Tell me about a poem you love from any century before the twentieth.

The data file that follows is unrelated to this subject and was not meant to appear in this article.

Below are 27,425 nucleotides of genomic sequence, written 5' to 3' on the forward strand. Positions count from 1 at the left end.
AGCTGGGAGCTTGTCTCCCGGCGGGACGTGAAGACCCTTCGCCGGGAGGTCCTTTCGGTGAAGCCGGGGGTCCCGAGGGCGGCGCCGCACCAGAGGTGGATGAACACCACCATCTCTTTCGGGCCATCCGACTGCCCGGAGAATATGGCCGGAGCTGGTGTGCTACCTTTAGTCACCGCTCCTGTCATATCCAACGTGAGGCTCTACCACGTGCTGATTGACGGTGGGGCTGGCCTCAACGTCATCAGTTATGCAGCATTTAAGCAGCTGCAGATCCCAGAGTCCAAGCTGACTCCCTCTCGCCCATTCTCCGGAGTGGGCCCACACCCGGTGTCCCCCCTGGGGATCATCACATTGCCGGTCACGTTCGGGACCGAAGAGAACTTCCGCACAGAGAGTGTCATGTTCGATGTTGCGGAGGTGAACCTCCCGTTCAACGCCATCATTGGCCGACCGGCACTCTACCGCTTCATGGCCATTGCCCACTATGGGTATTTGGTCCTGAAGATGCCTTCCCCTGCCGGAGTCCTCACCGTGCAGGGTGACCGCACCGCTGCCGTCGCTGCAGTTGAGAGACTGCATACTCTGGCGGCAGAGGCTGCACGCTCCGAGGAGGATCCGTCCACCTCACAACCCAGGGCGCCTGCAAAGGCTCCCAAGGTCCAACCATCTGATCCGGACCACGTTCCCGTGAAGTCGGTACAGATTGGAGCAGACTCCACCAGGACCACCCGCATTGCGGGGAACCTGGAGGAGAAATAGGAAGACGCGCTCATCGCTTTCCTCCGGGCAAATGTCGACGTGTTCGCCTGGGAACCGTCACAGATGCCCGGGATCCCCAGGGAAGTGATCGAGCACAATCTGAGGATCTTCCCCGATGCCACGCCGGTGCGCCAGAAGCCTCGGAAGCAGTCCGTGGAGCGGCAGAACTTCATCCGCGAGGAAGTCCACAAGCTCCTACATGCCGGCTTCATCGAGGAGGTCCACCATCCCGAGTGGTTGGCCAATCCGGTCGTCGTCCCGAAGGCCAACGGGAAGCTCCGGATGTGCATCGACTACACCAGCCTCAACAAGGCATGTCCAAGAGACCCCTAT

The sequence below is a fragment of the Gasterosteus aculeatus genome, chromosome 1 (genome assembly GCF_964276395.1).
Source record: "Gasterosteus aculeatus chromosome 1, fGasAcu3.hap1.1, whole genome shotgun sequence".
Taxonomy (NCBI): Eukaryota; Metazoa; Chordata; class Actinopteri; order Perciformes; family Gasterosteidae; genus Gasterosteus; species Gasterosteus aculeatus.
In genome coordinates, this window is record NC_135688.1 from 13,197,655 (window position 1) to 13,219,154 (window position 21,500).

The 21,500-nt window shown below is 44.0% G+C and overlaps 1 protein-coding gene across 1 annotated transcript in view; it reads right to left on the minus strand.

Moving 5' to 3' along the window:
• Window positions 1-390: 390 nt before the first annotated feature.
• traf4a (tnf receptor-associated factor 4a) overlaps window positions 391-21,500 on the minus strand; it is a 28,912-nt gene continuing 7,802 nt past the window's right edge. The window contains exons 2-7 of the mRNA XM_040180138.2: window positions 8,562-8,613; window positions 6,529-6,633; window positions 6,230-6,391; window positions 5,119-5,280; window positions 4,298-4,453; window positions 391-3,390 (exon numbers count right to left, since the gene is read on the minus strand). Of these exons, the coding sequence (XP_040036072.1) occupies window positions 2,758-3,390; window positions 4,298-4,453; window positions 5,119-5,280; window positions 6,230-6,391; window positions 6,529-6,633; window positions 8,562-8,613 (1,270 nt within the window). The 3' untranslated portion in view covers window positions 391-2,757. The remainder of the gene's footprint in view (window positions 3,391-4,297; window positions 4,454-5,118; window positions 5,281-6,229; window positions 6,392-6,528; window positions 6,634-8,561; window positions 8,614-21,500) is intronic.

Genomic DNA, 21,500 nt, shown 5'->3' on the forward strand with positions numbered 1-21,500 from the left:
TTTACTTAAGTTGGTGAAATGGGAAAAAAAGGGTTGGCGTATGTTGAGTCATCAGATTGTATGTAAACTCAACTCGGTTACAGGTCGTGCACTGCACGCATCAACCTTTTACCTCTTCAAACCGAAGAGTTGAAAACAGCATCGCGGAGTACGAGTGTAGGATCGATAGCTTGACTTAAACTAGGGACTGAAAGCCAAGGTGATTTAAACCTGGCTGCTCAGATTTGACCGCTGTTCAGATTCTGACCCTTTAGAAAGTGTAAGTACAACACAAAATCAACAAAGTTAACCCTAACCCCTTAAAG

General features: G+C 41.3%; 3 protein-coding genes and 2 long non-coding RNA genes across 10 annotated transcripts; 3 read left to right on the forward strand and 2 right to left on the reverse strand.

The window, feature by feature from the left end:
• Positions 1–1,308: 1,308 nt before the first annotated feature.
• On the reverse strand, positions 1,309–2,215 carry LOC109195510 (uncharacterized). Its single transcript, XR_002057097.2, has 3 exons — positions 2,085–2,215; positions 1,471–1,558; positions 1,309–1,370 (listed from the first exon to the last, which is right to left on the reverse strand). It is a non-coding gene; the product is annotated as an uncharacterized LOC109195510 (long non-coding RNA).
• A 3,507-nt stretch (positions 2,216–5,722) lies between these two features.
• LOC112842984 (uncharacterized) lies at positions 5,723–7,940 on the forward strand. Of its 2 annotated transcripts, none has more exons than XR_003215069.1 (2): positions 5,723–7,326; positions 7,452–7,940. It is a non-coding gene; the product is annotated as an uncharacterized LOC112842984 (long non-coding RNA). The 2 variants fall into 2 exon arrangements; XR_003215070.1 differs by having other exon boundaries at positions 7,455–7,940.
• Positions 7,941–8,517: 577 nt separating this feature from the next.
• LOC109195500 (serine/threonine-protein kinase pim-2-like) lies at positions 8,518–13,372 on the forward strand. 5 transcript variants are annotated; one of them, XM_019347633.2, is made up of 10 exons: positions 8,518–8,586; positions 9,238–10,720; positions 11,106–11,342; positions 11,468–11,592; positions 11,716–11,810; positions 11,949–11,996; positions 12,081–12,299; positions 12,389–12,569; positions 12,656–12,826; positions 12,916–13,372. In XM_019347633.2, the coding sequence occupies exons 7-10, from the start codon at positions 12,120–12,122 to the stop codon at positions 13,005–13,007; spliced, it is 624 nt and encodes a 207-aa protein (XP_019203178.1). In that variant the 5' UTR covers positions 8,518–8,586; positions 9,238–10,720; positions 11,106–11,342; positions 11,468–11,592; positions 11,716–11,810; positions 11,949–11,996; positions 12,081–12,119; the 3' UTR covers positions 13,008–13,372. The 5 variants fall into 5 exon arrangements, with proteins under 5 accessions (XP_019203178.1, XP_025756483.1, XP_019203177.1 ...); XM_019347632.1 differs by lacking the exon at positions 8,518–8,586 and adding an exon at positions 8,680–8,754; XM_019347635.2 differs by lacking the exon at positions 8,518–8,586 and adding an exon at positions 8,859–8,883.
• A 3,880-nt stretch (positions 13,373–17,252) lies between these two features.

I’ve been asked about influences before, and I’ve never mentioned Matthew Arnold. Now I’m kicking myself, because ‘Dover Beach’ is another favourite. It’s Victorian, but don’t let that put you off. It’s hardly a perfect poem, it’s quite flawed; don’t let that put you off either. Its melancholic sadness is crippling, and really helped by the sounds. ‘Bring / the eternal note of sadness in’ is one of my favourite poetic lines, which is strange considering that it consists entirely of abstractions. People bang on about onomatopoeic poetry, how these consonants or those vowels really aid this and that conceit. Sometimes it all sounds like esoteric knowledge, I don’t get it. But these sounds really do support this poem’s feeling of sadness which literally comes in inevitable waves. The lines’ rhythms, stretched vowels, all those ‘S’ sounds, do mimic the slow ebb and flow of the night seashore. But right from that moment where the speaker (possibly Arnold himself; the poem was written during his honeymoon) invites his wife to the window to ‘hear the grating roar’, there’s an implied context – a wedding night, a story of embarking on a new life – which adds all this humanity, uncertainty, threat, to the poem. That desperate bid for hope, when all faith has been lost, is so life-affirming. I’m always tempted to skip the clever-clever second stanza, where Arnold tries to shoehorn in all this mythological, historical jargon which clashes with the multi-sensory effects of the first and last strophes. That context is important; it elegises his present Victorian age, and yearns for an earlier time. But I wish it was woven into the fabric of the rest instead of being on its own, sticking out like a jellyfish-stung toe. Anyway, it’s a classic, regardless.